Dr Chandy Abraham and Mayur Dogra represent ITC, a large Indian conglomerate based in Kolkata. Abraham has been enlisted to be the CEO of the new hospital and Dogra is vice president, growth and development, of ITC’s healthcare business.

They also attended the 5th annual MedinIsrael digital health conference in Tel-Aviv, which was held from 25 to 28 March. Well over 450 companies exhibited digital healthcare and medical techonology products and services. Abraham described Israel’s medical profession and industry as being on the forefront of innovation.

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Chinese healthcare conglomerate Thalys signs MOU with Israel’s iCan E-mail

Thalys Medical Technology, a leading Chinese healthcare conglomerate listed on the Shanghai Stock Exchange, signed a Memorandum of Understanding (MOU) on 11April with iCAN IsraelCannabis, Israel’s leading medical cannabis incubator.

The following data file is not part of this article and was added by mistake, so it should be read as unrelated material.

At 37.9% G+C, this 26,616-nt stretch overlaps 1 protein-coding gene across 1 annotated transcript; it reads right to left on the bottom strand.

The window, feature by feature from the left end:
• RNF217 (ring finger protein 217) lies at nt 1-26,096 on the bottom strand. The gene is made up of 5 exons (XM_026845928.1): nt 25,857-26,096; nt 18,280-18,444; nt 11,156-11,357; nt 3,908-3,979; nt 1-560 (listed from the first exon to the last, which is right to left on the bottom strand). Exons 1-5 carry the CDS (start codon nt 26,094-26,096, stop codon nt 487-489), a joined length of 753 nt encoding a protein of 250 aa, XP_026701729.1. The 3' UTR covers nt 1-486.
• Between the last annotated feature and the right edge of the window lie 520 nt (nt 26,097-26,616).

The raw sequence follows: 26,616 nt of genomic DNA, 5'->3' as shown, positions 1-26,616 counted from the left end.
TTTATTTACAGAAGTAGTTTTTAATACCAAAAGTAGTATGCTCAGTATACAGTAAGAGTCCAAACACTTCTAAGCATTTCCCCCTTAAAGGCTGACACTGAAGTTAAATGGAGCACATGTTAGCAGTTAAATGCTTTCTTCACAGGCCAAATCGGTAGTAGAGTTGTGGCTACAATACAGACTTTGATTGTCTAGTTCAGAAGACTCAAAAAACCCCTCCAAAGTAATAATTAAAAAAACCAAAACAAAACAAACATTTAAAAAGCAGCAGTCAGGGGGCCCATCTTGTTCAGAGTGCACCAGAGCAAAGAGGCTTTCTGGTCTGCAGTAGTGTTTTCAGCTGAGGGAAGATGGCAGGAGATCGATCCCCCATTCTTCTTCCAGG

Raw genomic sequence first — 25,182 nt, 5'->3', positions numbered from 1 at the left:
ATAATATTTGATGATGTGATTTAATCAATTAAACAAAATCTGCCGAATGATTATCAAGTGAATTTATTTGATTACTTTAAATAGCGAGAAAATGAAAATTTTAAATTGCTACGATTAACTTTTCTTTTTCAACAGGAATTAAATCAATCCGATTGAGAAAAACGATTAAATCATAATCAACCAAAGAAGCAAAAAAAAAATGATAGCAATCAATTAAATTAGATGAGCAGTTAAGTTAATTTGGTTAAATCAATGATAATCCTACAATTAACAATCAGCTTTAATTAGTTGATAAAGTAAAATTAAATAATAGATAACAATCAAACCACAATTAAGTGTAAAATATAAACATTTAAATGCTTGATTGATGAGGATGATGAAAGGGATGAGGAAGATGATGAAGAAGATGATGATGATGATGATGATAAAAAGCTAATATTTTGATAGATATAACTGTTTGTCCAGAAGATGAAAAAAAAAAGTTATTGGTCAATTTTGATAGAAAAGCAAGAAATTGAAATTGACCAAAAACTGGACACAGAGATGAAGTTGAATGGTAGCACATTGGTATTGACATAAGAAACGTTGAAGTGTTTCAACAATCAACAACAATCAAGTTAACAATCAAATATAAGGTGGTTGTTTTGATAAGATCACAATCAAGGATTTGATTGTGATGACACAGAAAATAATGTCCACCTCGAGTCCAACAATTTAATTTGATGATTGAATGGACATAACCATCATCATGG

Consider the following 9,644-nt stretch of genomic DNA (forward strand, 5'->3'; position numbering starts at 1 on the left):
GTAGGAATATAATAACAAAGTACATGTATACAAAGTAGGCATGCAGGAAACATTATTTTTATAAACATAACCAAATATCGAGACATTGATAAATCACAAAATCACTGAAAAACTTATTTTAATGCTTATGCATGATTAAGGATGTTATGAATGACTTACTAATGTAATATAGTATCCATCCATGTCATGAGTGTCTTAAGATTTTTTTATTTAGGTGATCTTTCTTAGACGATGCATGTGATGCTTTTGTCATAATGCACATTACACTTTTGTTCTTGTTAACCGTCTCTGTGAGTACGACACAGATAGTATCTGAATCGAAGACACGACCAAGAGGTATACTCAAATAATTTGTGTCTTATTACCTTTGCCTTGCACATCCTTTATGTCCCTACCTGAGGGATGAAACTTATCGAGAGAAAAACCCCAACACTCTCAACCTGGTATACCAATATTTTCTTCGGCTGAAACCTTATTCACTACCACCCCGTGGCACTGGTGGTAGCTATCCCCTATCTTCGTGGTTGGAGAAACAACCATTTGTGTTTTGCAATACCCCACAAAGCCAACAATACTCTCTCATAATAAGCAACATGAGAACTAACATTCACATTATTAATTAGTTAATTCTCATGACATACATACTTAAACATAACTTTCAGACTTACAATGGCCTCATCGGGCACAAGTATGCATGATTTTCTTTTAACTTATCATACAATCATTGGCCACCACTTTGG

Thalys and iCAN will come together to create a unique partnership to advance the development of early-stage incubated companies that focus on the creation of medical technology, agricultural technology and general intellectual property focusing on the medical hemp industry.

“Thalys and iCAN each bring unique strengths to this partnership, which is strategic in every sense. Thalys will help iCAN’s portfolio companies enter the world’s most populous consumer market. Thalys, which plans to co-invest in iCAN’s portfolio investments that address Chinese market needs, will have exclusive cooperation rights on iCAN’s incubated start-ups and we will have matching stakes in new investments. I am honoured, humbled and proud to work cooperatively with one of China’s leading medical technology companies,” said Saul Kaye, CEO of iCAN.